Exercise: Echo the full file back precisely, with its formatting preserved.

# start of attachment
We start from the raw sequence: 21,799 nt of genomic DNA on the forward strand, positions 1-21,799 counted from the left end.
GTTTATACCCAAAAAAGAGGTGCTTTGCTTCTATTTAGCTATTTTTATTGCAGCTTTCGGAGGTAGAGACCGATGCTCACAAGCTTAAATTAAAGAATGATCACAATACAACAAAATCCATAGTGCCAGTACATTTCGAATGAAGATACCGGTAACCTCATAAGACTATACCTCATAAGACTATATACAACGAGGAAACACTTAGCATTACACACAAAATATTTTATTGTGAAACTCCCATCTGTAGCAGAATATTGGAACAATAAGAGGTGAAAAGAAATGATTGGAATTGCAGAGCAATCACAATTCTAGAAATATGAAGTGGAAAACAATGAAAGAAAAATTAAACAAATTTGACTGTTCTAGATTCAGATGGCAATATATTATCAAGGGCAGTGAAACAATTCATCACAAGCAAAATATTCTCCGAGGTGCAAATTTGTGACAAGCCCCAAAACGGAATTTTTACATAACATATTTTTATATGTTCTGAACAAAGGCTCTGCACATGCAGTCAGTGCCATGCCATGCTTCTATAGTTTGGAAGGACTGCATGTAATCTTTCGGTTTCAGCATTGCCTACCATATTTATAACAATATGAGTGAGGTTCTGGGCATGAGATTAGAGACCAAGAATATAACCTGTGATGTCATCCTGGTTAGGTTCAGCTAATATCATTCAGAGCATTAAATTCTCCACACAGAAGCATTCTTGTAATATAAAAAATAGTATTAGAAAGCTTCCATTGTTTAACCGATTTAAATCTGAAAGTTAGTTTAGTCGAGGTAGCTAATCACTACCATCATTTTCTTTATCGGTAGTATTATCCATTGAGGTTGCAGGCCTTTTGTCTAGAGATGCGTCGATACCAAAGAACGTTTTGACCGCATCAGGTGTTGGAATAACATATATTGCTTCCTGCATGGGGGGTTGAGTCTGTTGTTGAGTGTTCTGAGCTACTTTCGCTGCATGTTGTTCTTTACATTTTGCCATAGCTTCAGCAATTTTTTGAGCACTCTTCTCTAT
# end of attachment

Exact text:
We start from the raw sequence: 21,799 nt of genomic DNA on the forward strand, positions 1-21,799 counted from the left end.
GTTTATACCCAAAAAAGAGGTGCTTTGCTTCTATTTAGCTATTTTTATTGCAGCTTTCGGAGGTAGAGACCGATGCTCACAAGCTTAAATTAAAGAATGATCACAATACAACAAAATCCATAGTGCCAGTACATTTCGAATGAAGATACCGGTAACCTCATAAGACTATACCTCATAAGACTATATACAACGAGGAAACACTTAGCATTACACACAAAATATTTTATTGTGAAACTCCCATCTGTAGCAGAATATTGGAACAATAAGAGGTGAAAAGAAATGATTGGAATTGCAGAGCAATCACAATTCTAGAAATATGAAGTGGAAAACAATGAAAGAAAAATTAAACAAATTTGACTGTTCTAGATTCAGATGGCAATATATTATCAAGGGCAGTGAAACAATTCATCACAAGCAAAATATTCTCCGAGGTGCAAATTTGTGACAAGCCCCAAAACGGAATTTTTACATAACATATTTTTATATGTTCTGAACAAAGGCTCTGCACATGCAGTCAGTGCCATGCCATGCTTCTATAGTTTGGAAGGACTGCATGTAATCTTTCGGTTTCAGCATTGCCTACCATATTTATAACAATATGAGTGAGGTTCTGGGCATGAGATTAGAGACCAAGAATATAACCTGTGATGTCATCCTGGTTAGGTTCAGCTAATATCATTCAGAGCATTAAATTCTCCACACAGAAGCATTCTTGTAATATAAAAAATAGTATTAGAAAGCTTCCATTGTTTAACCGATTTAAATCTGAAAGTTAGTTTAGTCGAGGTAGCTAATCACTACCATCATTTTCTTTATCGGTAGTATTATCCATTGAGGTTGCAGGCCTTTTGTCTAGAGATGCGTCGATACCAAAGAACGTTTTGACCGCATCAGGTGTTGGAATAACATATATTGCTTCCTGCATGGGGGGTTGAGTCTGTTGTTGAGTGTTCTGAGCTACTTTCGCTGCATGTTGTTCTTTACATTTTGCCATAGCTTCAGCAATTTTTTGAGCACTCTTCTCTAT